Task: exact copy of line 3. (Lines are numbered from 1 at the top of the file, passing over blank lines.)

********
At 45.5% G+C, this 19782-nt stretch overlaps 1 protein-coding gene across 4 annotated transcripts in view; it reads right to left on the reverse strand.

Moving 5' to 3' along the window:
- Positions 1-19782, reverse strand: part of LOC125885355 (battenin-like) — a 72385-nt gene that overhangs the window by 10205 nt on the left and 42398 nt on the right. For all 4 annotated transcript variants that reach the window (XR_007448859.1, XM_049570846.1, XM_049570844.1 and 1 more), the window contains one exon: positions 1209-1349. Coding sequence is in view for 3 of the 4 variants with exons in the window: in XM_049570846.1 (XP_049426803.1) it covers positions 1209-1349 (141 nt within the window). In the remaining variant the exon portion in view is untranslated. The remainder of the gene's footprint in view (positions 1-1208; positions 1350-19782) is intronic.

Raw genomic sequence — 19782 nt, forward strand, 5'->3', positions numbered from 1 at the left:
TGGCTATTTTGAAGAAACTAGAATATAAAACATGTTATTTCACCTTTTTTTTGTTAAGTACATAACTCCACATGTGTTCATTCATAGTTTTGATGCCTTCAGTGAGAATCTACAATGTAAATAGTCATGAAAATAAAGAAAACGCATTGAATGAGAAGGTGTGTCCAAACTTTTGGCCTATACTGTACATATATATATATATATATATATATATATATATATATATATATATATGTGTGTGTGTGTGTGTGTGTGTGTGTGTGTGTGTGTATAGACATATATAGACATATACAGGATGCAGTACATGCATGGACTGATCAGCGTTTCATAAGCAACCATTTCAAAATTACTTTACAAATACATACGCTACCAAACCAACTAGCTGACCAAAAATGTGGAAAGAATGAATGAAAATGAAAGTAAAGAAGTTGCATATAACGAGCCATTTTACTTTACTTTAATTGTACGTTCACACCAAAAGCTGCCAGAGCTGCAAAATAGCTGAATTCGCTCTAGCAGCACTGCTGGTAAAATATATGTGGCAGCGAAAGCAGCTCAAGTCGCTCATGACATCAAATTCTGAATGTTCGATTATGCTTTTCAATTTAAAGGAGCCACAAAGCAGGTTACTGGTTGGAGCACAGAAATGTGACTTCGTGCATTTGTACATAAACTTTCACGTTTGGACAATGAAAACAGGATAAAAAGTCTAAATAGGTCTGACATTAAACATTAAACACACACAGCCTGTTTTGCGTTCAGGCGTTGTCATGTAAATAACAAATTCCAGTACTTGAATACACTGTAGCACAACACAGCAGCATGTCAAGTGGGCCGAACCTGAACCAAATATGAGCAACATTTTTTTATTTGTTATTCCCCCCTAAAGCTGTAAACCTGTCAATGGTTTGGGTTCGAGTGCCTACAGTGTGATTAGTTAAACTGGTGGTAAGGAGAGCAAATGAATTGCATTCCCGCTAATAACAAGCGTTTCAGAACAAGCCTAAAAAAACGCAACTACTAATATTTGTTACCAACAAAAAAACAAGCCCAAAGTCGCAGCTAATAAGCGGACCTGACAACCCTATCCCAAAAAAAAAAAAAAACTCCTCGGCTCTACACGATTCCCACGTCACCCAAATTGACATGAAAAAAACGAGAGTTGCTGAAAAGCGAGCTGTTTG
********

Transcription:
- Positions 1-19782, reverse strand: part of LOC125885355 (battenin-like) — a 72385-nt gene that overhangs the window by 10205 nt on the left and 42398 nt on the right. For all 4 annotated transcript variants that reach the window (XR_007448859.1, XM_049570846.1, XM_049570844.1 and 1 more), the window contains one exon: positions 1209-1349. Coding sequence is in view for 3 of the 4 variants with exons in the window: in XM_049570846.1 (XP_049426803.1) it covers positions 1209-1349 (141 nt within the window). In the remaining variant the exon portion in view is untranslated. The remainder of the gene's footprint in view (positions 1-1208; positions 1350-19782) is intronic.